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Unusually cool spring temperatures may impede Georgia vegetable gardens

By for CAES News

To call this past spring in Georgia normal would be a mischaracterization. Typical springs in Georgia seem to last about three days — and then we hit the hot weather. This spring, the cooler temperatures were most pleasant and hung on through the middle of May. Rainfall has also been feast or famine, and wind patterns have been higher than normal. Together, these conditions have made for a challenging time in the vegetable garden.

As one of the University of Georgia’s state vegetable specialists, I have seen many issues this spring, both in home gardens and in commercial grower operations. Cooler-than-normal soil temperatures either delayed planting or caused some seed to rot before it germinated. Other vegetables, such as early-planted okra or beans, may have come up but many are stunted. Many of the new hybrid sweet corns prefer soil temperatures in the mid to upper 60s, and Georgia has only just reached that threshold (in degrees Fahrenheit) in the past few weeks. Other symptoms caused by cool temperatures can include nutritional deficiencies in vegetable plants — including phosphorus deficiency, which often occurs when soil temperatures stay below 60 degrees. A sign of phosphorus deficiency in vegetables is leaves turning a purplish color.

The good news for most of these issues is that the plants normally outgrow them. Now that we are warming up, stunted plants will begin to take off and are also better able to use available nutrition.

To get your garden up and rocking and rolling again, there are a few things that you need to do. Rainfall can be unpredictable, so be prepared to provide supplemental irrigation. In the absence of rainfall, provide approximately 2 inches of irrigation per week. Raised beds may require more water as they drain much faster. Vegetable plants will also need sufficient nutrients to thrive. Adjust your soil pH to between 6.0 to 6.8. To determine the pH of your soil, take a soil sample to your local UGA Cooperative Extension office.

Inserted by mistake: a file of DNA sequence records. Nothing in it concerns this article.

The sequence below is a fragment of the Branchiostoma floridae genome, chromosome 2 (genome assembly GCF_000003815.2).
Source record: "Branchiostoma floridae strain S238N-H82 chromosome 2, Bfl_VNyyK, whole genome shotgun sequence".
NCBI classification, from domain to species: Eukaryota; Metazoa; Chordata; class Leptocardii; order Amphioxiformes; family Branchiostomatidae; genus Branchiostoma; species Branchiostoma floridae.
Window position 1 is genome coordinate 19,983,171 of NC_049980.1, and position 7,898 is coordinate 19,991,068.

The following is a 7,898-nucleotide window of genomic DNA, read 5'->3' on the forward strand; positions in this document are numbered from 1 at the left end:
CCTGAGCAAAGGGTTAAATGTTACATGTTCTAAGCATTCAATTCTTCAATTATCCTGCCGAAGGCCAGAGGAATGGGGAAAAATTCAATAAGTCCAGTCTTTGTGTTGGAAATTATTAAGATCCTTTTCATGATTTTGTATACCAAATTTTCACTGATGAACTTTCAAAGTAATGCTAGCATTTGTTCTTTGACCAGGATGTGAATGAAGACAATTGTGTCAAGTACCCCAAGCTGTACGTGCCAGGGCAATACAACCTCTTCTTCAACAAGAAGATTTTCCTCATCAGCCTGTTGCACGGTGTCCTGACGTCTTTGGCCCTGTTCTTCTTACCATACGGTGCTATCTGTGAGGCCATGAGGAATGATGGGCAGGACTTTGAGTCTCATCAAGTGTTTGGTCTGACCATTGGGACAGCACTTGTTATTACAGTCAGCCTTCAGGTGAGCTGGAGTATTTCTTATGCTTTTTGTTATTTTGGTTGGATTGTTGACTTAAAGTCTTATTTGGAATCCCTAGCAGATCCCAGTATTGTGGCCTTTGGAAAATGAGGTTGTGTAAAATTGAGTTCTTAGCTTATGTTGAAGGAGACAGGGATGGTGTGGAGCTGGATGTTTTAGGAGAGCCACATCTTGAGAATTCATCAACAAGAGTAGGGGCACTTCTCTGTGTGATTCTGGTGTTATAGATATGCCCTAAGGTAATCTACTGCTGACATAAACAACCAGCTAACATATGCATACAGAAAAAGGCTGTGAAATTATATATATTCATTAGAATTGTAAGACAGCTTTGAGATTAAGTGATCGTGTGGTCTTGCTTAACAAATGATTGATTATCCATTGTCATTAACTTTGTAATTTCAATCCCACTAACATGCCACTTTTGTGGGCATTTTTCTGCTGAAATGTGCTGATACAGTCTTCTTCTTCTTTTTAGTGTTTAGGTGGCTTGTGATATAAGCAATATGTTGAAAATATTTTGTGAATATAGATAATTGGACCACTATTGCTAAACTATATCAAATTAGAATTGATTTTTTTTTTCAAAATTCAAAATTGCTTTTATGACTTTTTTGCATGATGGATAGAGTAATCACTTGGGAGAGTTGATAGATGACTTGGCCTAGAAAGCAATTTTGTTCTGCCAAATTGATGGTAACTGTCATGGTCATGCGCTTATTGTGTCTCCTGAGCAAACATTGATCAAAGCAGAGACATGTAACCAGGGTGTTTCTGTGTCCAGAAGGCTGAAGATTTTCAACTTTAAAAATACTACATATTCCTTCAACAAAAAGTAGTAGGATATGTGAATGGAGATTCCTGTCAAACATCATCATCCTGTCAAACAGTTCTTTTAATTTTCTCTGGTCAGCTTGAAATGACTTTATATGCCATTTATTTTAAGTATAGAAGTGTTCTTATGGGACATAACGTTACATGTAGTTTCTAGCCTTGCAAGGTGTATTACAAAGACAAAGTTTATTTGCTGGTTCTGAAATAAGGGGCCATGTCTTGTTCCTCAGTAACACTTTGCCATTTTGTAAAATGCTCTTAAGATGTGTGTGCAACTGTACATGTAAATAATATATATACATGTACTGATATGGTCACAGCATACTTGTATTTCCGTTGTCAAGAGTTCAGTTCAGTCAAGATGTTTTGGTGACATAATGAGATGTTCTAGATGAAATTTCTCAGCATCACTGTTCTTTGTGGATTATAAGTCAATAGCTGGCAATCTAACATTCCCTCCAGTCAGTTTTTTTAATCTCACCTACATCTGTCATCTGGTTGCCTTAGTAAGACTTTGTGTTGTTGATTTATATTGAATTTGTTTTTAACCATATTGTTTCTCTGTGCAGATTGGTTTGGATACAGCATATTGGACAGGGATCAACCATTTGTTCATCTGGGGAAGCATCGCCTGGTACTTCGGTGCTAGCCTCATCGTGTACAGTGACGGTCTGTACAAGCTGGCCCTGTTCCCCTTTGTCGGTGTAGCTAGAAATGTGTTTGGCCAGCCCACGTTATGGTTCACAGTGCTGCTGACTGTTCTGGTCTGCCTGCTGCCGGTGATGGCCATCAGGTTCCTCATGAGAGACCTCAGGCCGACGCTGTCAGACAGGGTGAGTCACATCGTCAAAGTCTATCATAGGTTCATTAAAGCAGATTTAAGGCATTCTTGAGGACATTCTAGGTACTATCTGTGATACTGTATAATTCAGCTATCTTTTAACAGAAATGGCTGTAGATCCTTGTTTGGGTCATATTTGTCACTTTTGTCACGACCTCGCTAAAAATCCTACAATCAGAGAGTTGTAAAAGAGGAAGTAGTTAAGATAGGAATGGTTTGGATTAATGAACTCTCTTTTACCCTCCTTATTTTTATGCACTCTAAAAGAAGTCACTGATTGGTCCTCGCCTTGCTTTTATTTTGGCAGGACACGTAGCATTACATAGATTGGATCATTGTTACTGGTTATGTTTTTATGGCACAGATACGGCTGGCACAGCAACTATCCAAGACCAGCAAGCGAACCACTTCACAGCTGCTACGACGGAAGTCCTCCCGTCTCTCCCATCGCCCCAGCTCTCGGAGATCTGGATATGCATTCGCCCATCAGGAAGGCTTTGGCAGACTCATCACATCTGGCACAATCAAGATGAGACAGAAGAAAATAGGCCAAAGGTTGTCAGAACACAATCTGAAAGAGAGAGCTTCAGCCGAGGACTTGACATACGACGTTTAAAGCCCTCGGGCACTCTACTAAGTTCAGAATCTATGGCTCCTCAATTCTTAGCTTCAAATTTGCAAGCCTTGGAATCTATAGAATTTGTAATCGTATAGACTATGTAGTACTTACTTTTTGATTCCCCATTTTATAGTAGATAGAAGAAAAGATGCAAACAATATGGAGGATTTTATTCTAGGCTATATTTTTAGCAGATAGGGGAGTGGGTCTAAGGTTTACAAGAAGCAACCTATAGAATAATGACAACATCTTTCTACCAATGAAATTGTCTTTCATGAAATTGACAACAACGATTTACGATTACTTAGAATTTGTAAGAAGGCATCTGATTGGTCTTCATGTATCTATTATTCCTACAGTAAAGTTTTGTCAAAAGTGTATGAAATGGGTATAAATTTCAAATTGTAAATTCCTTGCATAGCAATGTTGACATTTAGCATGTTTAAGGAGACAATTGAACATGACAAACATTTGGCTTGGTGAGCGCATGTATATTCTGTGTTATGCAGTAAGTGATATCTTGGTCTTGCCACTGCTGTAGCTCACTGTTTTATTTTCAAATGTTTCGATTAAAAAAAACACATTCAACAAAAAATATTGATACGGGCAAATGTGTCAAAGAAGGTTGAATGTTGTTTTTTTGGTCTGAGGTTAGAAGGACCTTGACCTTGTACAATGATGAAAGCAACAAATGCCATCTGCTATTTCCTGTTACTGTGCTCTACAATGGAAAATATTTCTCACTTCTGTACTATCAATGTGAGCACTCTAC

Testing your soil will also provide details on what kind of fertilization your garden needs. In general, vegetables will need approximately 20 to 30 pounds of a balanced fertilizer per 1,000 square feet at planting. Additional fertilizer should be added after vegetables begin to develop small fruits. Take care not to place the fertilizer on top of the vegetable leaves or too close to the stem of the plant, as this can burn the plant.

About the time vegetables begin to grow well, weeds also begin to show their ugly heads. Preventing weeds from germinating is the best course of action for keeping them under control. Pre-emergent herbicides, as well as organic mulch and synthetic weed barrier, are good options to help prevent weeds. Once weeds germinate, you will need to control them with post-emergent herbicide options as well as mechanical removal with a tiller, hoe or hand pulling.

While warmer temperatures can certainly aid the garden, they also increase the level of disease and insect activity on your vegetables. Scout through your garden frequently for signs of insect problems to catch them early. Only a handful of insect species are problematic in the home garden. Learn how to identify the good guys from the bad guys so that you don’t spray beneficial insects. Disease issues can often be kept minimal through sound management practices. When necessary, select the proper disease control for either the fungal or the bacterial issue at hand.

With luck, and depending on what you have planted, you should be able to begin harvesting in a month or two. Harvest most vegetables when they are young, as they are most tender and tasty at that stage. This will also trick the plant into continuing to bear fruit. Store harvested vegetables inside the house or refrigerator to increase their shelf life. Your fresh harvest should produce many delicious meals throughout the growing season. 

For more information on home fruit and vegetable gardening, visit extension.uga.edu or contact your local Extension office.

Bob Westerfield is a University of Georgia Cooperative Extension consumer horticulturist with the College of Agricultural and Environmental Sciences.
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